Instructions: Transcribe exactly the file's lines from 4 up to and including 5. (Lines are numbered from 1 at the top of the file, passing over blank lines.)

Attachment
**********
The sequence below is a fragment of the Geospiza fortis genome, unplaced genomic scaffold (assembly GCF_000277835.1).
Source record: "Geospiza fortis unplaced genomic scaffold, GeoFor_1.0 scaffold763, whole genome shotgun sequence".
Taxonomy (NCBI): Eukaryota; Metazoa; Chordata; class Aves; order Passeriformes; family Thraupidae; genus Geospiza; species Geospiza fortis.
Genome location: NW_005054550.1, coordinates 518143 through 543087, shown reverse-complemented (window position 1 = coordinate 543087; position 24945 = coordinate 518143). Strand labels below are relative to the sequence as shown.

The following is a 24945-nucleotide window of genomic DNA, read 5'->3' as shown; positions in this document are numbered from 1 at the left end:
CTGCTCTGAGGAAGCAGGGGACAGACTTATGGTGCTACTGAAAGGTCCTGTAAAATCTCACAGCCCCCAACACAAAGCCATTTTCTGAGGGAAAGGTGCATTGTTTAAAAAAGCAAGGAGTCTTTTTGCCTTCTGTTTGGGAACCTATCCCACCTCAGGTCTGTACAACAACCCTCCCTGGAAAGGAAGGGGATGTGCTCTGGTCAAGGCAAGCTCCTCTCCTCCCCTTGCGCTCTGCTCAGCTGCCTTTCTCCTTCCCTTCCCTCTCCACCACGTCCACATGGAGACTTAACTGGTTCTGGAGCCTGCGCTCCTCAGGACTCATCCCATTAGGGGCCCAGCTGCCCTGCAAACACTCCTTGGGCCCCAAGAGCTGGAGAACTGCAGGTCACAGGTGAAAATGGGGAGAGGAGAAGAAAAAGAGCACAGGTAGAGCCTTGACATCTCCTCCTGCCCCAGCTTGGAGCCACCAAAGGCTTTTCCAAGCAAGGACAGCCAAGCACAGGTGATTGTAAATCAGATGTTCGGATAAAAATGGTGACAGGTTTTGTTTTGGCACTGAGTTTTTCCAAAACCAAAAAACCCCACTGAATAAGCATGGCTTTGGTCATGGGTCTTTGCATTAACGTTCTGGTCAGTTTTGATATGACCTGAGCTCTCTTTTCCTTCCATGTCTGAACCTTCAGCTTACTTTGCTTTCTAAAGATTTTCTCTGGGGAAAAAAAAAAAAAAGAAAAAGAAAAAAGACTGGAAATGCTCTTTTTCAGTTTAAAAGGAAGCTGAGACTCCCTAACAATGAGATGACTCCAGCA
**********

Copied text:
Genome location: NW_005054550.1, coordinates 518143 through 543087, shown reverse-complemented (window position 1 = coordinate 543087; position 24945 = coordinate 518143). Strand labels below are relative to the sequence as shown.

The following is a 24945-nucleotide window of genomic DNA, read 5'->3' as shown; positions in this document are numbered from 1 at the left end: